Posts Tagged ‘ Tosca ’

The opera audience: a rare two-headed beast

During the interval of a recent production of Mozart’s Cos­­ì fan tutte, my obligatory interval ice cream was interrupted by a tap on the shoulder.

“Can you please explain to me why everyone in the audience is either in their 80s or 20s?” asked the woman behind me.

What a stupid question, I thought. Had she never been to the opera before? But of course, she had a point. The modern opera audience is a strange two-headed beast, a Cerberus of the stalls: rich, older people still make up the core but the less wealthy under-30s are increasingly present. And opera houses are tying themselves in knots trying to please this pushmi pullyu of an audience.

Dr Dolittle's Pushmi Pullyu

The Pushmi Pullyu

This odd situation has come about because of opera houses’ fascination with the young: their borderline-unhealthy obsession with attracting the under-30s. Every opera house in Britain – and the world over – has ploughed vast sums into projects and “initiatives” (shudder) in an attempt to “widen participation.”

Only recently the Lyric Opera house in Chicago announced that operatic diva Renée Fleming was to become its first ever creative consultant. Fleming’s role, according to the venue, will primarily be to broaden its audience, come up with education projects and work on their web marketing strategy. In other words, try to get the young’uns in. Which is all well and good, but at what cost to opera?

Opera is not the most accessible of art forms – it is often in a foreign language, the emotions expressed are usually highly exaggerated and the plots rarely dip below the ridiculous. What’s more, characters like Mozart’s Dorabella, who professes undying love to her fiancé one minute and then sort of forgets him – ‘cos she’s a girl – and gets engaged to his best friend, don’t wash with modern, post-feminist audiences. And don’t get me started on Tosca or Isolde.

But there’s no point apologising for this: opera plots are only a vehicle for the music. That’s where the real drama happens: the music, if you’ll pardon the expression, is where it’s at.

Castel Sant Angelo

Opera’s pleasures spring from its difficulties. Trying to deny this does the form a disservice: that’s why last year’s Royal Opera House project to make a Twitter opera achieved little more than a rash of headlines and why terms like “initiatives to widen participation” make me want to follow Tosca in her leap off the Castel Sant Angelo. No self-respecting young person would be fooled by these attempts to be “cool” – the operatic equivalent of a mid-life crisis.

A good opera production will appeal to any discerning culture vulture – young or old.

Simple, gimic-free, well-staged productions will do more to broaden opera audiences than any futuristic, circus-inspired, gangsta-rap version of La Traviata.

By all means make the ticket prices affordable, advertise productions on facebook and Twitter. But don’t compromise on the product. Opera, like theatre, is a great art form and opera houses shouldn’t feel they have to apologise for it.

Tosca, Puccini, ENO

music by Giacomo Puccini
libretto by Giuseppe Giacosa and Luigi Illica
trans. by Edmund Tracey
ENO, London Coliseum

ENO’s production of Puccini’s barnstormer, Tosca, is knowledgeable yet aloof; academic yet distant. This is a “diet” Tosca, where darker shades and richer textures are reduced or taken away completely.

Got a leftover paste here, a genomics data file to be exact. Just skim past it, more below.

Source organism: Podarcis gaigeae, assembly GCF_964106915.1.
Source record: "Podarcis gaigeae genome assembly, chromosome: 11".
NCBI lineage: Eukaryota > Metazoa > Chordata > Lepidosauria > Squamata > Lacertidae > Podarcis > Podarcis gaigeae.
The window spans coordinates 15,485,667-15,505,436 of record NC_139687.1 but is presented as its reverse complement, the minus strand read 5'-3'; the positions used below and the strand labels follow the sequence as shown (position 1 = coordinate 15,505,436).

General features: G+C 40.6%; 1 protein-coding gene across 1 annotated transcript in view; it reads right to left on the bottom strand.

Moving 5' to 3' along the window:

Directed by Catherine Malfitano, a celebrated Tosca in her own right, this production is broadly traditionalist – from Gideon Davey’s unobtrusive period costumes, to Malfitano’s decision to restore contemporary details to the libretto. Frank Philipp Schlössmann’s imposing, geometric set makes the singers look like dolls. The battlements of Castel Sant’Angelo dwarf the singers, creating a sense of loneliness and vulnerability. David Martin Jacques’ lighting design works with Schlössmann’s set to create a visually impeccable piece.

Amanda Echalez is everything you could ask for in a Tosca: fiery and vulnerable; mischievous with a hint of the malevolent. Her voice can simmer with anger or tremble with barely-concealed terror, from its rich lower tones to the bright-as-brass top. Her diction could be clearer but Echalez’s Tosca is a rational, believable creature, laughing at her own jealousy and brimming with the excitement of an adolescent lover.

Julian Gavin’s Cavaradossi, though technically right on the money, lacks the necessary intensity in the famous ‘E lucevan le stelle’ aria and his relationship with Echalez’s Tosca is clumsy and lacking in chemistry. Anthony Michaels-Moore lacks the bile-filled malice which the part of Scarpia demands with the result that his attempted rape of Tosca is unconvincing. Edward Gardner does not help matters at the end of Act One by rushing the final, dramatic chords. Overall, however, his interpretation is youthful and the music sounds fresh under his baton.

Yet the evening feels muted: though this may be deliberate. In a strikingly frank programme note, Arman Schwartz argues the case for a ‘modernist Tosca: Puccini’s music, he says, ‘participates in the stage action without ‘interpreting’ it’. The aim, Schwartz claims, was ‘to build a wall between the audience and the on-stage world.’

As such, Malfitano’s production failed to grip as it should: at times the production seemed to be fighting against the impulses of Puccini’s score. Real, human emotion was lacking and as Puccini himself said: ‘Only with emotion can one achieve a triumph that endures.’